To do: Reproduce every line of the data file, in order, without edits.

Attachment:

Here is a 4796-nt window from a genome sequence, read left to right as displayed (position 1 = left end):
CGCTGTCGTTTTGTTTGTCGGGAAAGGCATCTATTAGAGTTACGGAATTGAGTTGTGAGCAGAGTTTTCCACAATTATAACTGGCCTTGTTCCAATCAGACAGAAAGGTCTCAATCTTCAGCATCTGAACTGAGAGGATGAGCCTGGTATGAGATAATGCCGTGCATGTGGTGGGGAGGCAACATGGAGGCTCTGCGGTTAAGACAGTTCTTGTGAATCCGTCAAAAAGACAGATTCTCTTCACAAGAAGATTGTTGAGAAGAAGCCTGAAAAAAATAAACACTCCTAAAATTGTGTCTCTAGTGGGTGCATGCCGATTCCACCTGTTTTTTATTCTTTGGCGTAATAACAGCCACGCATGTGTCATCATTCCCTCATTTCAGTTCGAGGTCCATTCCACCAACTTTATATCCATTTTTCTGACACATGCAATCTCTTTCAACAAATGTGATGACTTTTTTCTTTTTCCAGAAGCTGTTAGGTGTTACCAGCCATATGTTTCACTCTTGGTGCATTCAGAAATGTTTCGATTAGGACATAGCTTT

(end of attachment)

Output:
Here is a 4796-nt window from a genome sequence, read left to right as displayed (position 1 = left end):
CGCTGTCGTTTTGTTTGTCGGGAAAGGCATCTATTAGAGTTACGGAATTGAGTTGTGAGCAGAGTTTTCCACAATTATAACTGGCCTTGTTCCAATCAGACAGAAAGGTCTCAATCTTCAGCATCTGAACTGAGAGGATGAGCCTGGTATGAGATAATGCCGTGCATGTGGTGGGGAGGCAACATGGAGGCTCTGCGGTTAAGACAGTTCTTGTGAATCCGTCAAAAAGACAGATTCTCTTCACAAGAAGATTGTTGAGAAGAAGCCTGAAAAAAATAAACACTCCTAAAATTGTGTCTCTAGTGGGTGCATGCCGATTCCACCTGTTTTTTATTCTTTGGCGTAATAACAGCCACGCATGTGTCATCATTCCCTCATTTCAGTTCGAGGTCCATTCCACCAACTTTATATCCATTTTTCTGACACATGCAATCTCTTTCAACAAATGTGATGACTTTTTTCTTTTTCCAGAAGCTGTTAGGTGTTACCAGCCATATGTTTCACTCTTGGTGCATTCAGAAATGTTTCGATTAGGACATAGCTTT